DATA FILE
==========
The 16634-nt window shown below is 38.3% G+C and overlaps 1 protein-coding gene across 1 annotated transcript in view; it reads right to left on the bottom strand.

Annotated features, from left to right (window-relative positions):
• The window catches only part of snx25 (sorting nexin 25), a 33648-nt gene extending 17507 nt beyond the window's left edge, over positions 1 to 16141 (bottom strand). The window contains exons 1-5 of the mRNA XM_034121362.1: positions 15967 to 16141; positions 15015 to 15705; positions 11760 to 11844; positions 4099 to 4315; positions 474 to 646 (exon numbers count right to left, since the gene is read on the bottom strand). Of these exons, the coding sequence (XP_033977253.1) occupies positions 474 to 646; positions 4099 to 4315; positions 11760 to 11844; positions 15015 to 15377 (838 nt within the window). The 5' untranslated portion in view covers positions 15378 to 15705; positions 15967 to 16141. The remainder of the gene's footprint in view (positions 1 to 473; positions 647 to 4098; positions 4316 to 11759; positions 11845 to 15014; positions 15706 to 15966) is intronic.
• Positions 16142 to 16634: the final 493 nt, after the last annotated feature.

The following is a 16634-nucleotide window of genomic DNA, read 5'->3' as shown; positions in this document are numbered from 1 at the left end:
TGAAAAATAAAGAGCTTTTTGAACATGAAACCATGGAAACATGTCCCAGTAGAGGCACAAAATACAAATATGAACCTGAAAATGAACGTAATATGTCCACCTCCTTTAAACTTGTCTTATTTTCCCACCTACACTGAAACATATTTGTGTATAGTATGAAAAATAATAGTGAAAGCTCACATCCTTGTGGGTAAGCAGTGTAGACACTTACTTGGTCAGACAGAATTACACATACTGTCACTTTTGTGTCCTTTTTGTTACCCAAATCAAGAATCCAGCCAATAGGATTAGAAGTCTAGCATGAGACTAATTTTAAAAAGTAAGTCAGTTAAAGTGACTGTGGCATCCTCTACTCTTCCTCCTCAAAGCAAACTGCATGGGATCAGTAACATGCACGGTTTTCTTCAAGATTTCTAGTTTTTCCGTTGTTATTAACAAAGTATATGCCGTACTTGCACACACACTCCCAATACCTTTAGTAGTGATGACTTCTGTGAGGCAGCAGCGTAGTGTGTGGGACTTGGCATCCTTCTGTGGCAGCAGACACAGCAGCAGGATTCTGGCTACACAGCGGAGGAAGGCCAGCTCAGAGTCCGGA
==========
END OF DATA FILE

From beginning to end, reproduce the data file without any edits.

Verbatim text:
The 16634-nt window shown below is 38.3% G+C and overlaps 1 protein-coding gene across 1 annotated transcript in view; it reads right to left on the bottom strand.

Annotated features, from left to right (window-relative positions):
• The window catches only part of snx25 (sorting nexin 25), a 33648-nt gene extending 17507 nt beyond the window's left edge, over positions 1 to 16141 (bottom strand). The window contains exons 1-5 of the mRNA XM_034121362.1: positions 15967 to 16141; positions 15015 to 15705; positions 11760 to 11844; positions 4099 to 4315; positions 474 to 646 (exon numbers count right to left, since the gene is read on the bottom strand). Of these exons, the coding sequence (XP_033977253.1) occupies positions 474 to 646; positions 4099 to 4315; positions 11760 to 11844; positions 15015 to 15377 (838 nt within the window). The 5' untranslated portion in view covers positions 15378 to 15705; positions 15967 to 16141. The remainder of the gene's footprint in view (positions 1 to 473; positions 647 to 4098; positions 4316 to 11759; positions 11845 to 15014; positions 15706 to 15966) is intronic.
• Positions 16142 to 16634: the final 493 nt, after the last annotated feature.

The following is a 16634-nucleotide window of genomic DNA, read 5'->3' as shown; positions in this document are numbered from 1 at the left end:
TGAAAAATAAAGAGCTTTTTGAACATGAAACCATGGAAACATGTCCCAGTAGAGGCACAAAATACAAATATGAACCTGAAAATGAACGTAATATGTCCACCTCCTTTAAACTTGTCTTATTTTCCCACCTACACTGAAACATATTTGTGTATAGTATGAAAAATAATAGTGAAAGCTCACATCCTTGTGGGTAAGCAGTGTAGACACTTACTTGGTCAGACAGAATTACACATACTGTCACTTTTGTGTCCTTTTTGTTACCCAAATCAAGAATCCAGCCAATAGGATTAGAAGTCTAGCATGAGACTAATTTTAAAAAGTAAGTCAGTTAAAGTGACTGTGGCATCCTCTACTCTTCCTCCTCAAAGCAAACTGCATGGGATCAGTAACATGCACGGTTTTCTTCAAGATTTCTAGTTTTTCCGTTGTTATTAACAAAGTATATGCCGTACTTGCACACACACTCCCAATACCTTTAGTAGTGATGACTTCTGTGAGGCAGCAGCGTAGTGTGTGGGACTTGGCATCCTTCTGTGGCAGCAGACACAGCAGCAGGATTCTGGCTACACAGCGGAGGAAGGCCAGCTCAGAGTCCGGA